Dataset for "Thermal environment perceptions from longitudinal study of indoor temperature profiles in inpatient wards"

This research investigated the indoor air temperature and relative humidity profiles for 18 patient rooms in surgical, medical, cardiology and oncology wards in two hospitals. Also, 522 patient thermal surveys were completed in parallel with the monitoring task. The monitoring covered the hottest summer months; June, July, August, September in 2018 in Saudi Arabia. The selected hospitals were (i) the International Medical Centre (IMC), Jeddah and (ii) King Abdullah Medical City (KAMC), Makkah.

Keywords:
indoor temperature profiles, relative humidity, thermal comfort, hospital, temperature peaks
Subjects:
Civil engineering and built environment
Design

Cite this dataset as:
Alotaibi, B., 2020. Dataset for "Thermal environment perceptions from longitudinal study of indoor temperature profiles in inpatient wards". Bath: University of Bath Research Data Archive. Available from: https://doi.org/10.15125/BATH-00869.

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Data

Indoor_temperature … inpatients.xlsx
application/vnd.openxmlformats-officedocument.spreadsheetml.sheet (2MB)
Creative Commons: Attribution 4.0

This dataset holds monitoring of indoor air temperature and relative humidity profiles for 18 patient rooms in surgical, medical, cardiology and oncology wards in two hospitals. Also, 522 patient thermal surveys were completed in parallel with the monitoring task to assess thermal sensation votes (TSV) and thermal preference votes (TPV). length of stay and admission rates in the last five years obtained as well.

Creators

Badr Alotaibi
University of Bath

Contributors

Stephen Lo
Supervisor
University of Bath

University of Bath
Rights Holder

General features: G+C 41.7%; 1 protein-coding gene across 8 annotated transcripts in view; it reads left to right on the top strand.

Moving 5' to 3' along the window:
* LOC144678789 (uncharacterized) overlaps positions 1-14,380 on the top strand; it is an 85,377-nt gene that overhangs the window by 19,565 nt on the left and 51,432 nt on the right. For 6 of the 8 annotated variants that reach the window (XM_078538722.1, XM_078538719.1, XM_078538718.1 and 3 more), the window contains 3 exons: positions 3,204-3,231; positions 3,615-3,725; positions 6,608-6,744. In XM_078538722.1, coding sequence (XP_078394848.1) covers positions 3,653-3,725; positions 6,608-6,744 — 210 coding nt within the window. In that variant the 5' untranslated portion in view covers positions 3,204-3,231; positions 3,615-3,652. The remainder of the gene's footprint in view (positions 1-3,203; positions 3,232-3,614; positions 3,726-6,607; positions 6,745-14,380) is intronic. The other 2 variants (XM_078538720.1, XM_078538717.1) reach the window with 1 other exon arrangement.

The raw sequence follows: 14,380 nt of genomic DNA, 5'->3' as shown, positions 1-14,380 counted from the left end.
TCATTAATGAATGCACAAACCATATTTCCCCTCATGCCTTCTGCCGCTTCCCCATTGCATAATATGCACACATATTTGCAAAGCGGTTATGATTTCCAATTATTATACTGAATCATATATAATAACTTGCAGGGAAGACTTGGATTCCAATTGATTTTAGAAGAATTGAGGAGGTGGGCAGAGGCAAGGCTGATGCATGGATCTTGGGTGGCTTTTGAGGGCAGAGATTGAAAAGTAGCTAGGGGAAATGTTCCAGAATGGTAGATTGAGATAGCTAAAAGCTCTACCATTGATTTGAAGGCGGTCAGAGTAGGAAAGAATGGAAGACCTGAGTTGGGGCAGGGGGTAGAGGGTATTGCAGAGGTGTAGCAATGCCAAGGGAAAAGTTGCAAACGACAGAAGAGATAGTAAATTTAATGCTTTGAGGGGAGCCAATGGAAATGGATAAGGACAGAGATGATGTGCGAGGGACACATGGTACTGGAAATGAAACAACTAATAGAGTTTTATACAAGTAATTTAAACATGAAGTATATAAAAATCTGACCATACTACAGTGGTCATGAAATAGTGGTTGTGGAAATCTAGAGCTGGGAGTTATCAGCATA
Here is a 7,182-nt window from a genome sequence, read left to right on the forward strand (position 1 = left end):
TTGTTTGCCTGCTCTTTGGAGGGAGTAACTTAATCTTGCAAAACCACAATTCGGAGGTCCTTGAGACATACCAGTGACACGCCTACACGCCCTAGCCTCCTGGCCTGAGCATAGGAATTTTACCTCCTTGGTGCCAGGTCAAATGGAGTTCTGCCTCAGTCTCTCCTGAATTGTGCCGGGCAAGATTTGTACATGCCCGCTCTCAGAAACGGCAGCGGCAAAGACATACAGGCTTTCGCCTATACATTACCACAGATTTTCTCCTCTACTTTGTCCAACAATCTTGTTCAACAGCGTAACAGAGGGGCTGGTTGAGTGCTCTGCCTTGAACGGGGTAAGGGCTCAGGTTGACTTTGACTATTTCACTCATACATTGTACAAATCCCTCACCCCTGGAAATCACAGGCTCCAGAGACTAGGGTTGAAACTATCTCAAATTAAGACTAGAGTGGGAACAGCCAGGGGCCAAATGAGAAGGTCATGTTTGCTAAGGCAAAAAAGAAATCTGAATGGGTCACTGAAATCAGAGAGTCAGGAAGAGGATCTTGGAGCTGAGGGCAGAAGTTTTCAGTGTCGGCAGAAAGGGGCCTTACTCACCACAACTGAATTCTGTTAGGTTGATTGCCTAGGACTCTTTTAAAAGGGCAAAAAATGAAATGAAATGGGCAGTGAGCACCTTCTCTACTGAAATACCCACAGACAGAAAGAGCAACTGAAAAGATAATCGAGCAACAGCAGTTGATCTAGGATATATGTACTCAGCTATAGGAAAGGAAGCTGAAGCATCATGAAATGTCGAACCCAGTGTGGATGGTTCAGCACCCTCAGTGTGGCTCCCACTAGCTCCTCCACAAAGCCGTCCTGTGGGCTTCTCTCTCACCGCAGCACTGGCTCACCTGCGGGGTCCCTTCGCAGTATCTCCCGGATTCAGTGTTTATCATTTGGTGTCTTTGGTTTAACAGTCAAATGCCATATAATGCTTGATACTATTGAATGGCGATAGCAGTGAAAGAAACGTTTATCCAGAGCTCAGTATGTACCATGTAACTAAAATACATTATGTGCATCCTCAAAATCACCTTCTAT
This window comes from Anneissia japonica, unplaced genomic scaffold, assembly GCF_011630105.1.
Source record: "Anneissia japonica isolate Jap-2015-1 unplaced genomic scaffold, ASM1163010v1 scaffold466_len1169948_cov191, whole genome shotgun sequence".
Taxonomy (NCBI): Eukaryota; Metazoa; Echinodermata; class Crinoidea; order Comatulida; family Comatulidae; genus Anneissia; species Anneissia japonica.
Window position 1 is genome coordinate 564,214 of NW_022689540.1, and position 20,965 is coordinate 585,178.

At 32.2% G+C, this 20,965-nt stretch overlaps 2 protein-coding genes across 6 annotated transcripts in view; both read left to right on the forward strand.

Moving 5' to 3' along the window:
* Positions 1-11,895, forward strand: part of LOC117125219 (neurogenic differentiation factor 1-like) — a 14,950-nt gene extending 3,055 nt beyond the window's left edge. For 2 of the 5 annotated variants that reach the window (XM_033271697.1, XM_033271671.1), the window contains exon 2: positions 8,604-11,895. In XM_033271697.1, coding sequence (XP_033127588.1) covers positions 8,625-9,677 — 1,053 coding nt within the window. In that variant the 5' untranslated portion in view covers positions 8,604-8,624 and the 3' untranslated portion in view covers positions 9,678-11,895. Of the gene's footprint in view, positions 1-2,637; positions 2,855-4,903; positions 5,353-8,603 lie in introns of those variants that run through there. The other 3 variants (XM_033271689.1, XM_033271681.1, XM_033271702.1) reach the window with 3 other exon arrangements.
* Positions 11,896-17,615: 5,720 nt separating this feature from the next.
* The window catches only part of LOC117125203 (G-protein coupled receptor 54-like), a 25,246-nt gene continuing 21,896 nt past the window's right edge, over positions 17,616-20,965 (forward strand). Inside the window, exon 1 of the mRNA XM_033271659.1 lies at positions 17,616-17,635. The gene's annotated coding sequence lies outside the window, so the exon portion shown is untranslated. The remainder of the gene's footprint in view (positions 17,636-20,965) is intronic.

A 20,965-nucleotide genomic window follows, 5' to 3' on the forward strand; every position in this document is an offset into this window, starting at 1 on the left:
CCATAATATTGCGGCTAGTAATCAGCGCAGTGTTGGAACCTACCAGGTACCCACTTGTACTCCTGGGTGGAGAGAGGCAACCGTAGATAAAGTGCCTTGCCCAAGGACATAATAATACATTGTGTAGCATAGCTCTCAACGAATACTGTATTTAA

Documentation

Data collection method:

Longitudinal monitoring of indoor temperature and relative humidity was conducted over an extended period of time. Thermal comfort surveys were administrated to inpatients.

Technical details and requirements:

18 Raspberry Pi+3 dataloggers were mounted in 18 patient rooms across the two hospitals. Each datalogger has two sensors; a probe wire for temperature and a tiny sensor for humidity. Readings were transferred off the dataloggers every two weeks during site visits.

Funders

Saudi Arabia Cultural Bureau in London (SACB)
https://doi.org/10.13039/100012363

Grant
NJU162

Publication details

Publication date: 21 July 2020
by: University of Bath

Version: 1

DOI: https://doi.org/10.15125/BATH-00869

URL for this record: https://researchdata.bath.ac.uk/id/eprint/869

Related articles

Alotaibi, B. S. and Lo, S., 2020. Thermal Environment Perceptions from a Longitudinal Study of Indoor Temperature Profiles in Inpatient Wards. Buildings, 10(8), p.136. Available from: https://doi.org/10.3390/buildings10080136.

Contact information

Please contact the Research Data Service in the first instance for all matters concerning this item.

Contact person: Badr Alotaibi

Departments:

Faculty of Engineering & Design
Architecture & Civil Engineering

Research Centres & Institutes
Centre for Energy and the Design of Environments (EDEn)